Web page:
CCC Camp 512 x 219

In the 1930's, drought brought the dust bowl to the Great Plains which led to the phrase "Dirty Thirties." Conservationists began to act to reverse the trend of dried out wetlands and plummeting duck populations. This prompted the establishment of numerous national wildlife refuges, including Upper Souris NWR.

 CCC Camp Maurek 

The 1930's brought drought to the Great Plains and disaster to waterfowl. Populations of ducks plummeted to all-time lows and conservationists began to act. A flamboyant political cartoonist from Iowa, Jay N. "Ding" Darling, became director of the newly formed Bureau of Biological Survey and chose J. Clark Salyer as his top aide.  

Darling helped push the Duck Stamp Act through Congress in 1934, requiring every waterfowl hunter 16 years and over to annually purchase and carry a Federal Duck Stamp. Proceeds from the sale of Duck Stamps were earmarked to buy and lease waterfowl habitat.  

In 1935, Salyer used Duck Stamp receipts to purchase three refuges, including Upper Souris National Wildlife Refuge, on the loop of the Souris River. Two groups, the Civilian Conservation Corp and Works Project Administration, provided large labor forces which built dikes, roads, fences, and water control structures on the refuges. Men were hired locally as well as from other states. Camp Maurek, a military-style camp located on Upper Souris National Refuge, housed as many as 250 men.  

The site of CCC Camp Maurek is located in Ward County (SE ¼ Sec. 6, T157N, R84W), about a mile south of Dam 83 and the Upper Souris National Wildlife Refuge headquarters.  The site is situated about 1000 feet northeast of the east river bank and occupies a level terrace situated at the base of upland hills.  The general site area is vegetated by short prairie grasses.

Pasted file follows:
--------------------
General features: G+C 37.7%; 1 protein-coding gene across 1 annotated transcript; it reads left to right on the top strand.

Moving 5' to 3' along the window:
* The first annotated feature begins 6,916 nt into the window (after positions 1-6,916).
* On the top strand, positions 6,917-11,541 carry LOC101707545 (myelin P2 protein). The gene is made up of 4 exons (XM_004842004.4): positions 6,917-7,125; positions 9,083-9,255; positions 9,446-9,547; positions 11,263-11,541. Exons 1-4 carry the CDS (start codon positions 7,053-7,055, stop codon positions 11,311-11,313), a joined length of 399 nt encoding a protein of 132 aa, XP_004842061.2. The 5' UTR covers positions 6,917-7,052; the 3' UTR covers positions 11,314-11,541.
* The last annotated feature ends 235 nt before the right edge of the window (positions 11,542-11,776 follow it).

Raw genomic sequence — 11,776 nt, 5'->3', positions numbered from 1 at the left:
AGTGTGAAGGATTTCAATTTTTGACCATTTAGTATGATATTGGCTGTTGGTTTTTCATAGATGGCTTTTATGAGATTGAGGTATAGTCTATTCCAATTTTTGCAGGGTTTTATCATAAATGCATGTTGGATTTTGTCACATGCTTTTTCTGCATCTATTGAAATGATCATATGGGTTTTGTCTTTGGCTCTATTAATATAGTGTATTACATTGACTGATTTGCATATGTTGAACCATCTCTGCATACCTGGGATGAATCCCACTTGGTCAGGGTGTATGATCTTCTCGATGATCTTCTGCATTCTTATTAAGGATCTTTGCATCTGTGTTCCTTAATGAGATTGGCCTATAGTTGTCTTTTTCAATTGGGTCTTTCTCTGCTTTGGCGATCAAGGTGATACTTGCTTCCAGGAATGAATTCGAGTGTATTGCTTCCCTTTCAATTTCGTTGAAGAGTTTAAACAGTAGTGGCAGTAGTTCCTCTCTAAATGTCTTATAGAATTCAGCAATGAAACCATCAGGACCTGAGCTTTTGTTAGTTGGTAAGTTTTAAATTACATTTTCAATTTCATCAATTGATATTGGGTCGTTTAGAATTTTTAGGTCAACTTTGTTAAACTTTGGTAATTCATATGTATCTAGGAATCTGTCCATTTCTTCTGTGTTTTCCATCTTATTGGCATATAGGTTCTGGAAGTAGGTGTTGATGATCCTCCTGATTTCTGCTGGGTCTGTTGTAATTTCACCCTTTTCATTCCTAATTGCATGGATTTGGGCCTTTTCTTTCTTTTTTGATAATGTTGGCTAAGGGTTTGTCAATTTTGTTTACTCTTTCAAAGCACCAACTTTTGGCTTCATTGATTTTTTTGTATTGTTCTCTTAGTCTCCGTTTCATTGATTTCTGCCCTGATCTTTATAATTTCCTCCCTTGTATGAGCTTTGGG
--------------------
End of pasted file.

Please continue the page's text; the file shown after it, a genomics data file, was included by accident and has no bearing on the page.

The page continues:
During its period of occupation, 1935 – 1941, Camp Maurek contained over 30 buildings including domestic structures for camp personnel and auxiliary facilities such as workshops, garages and storage building.  Most, if not all, of these buildings were wooden structures on concrete foundations.  Soon after the camp was abandoned by the CCC, almost all of its buildings were dismantled in the fall of 1942.  Their lumber was transferred to the War Department for use in conjunction with construction of the Alaskan Highway.  Only four buildings at Camp Maurek were left standing:  a machine shop, oil house, storage shed and barracks.  Subsequently, the buildings were extensively altered by the Fish and Wildlife Service and used as maintenance facilities for the Refuge until the early 1980’s when all four were demolished.  

The only remnant from Camp Maurek presently at the site is located on the hillside overlooking the north end of the site area.  It is an arrangement of stones that reads, “Camp Maurek”.  All foundation remains at the camp were broken up and buried in a common pit along with other debris.    


Camp Maurek   

Learn more about the history of the National Wildlife Refuge System.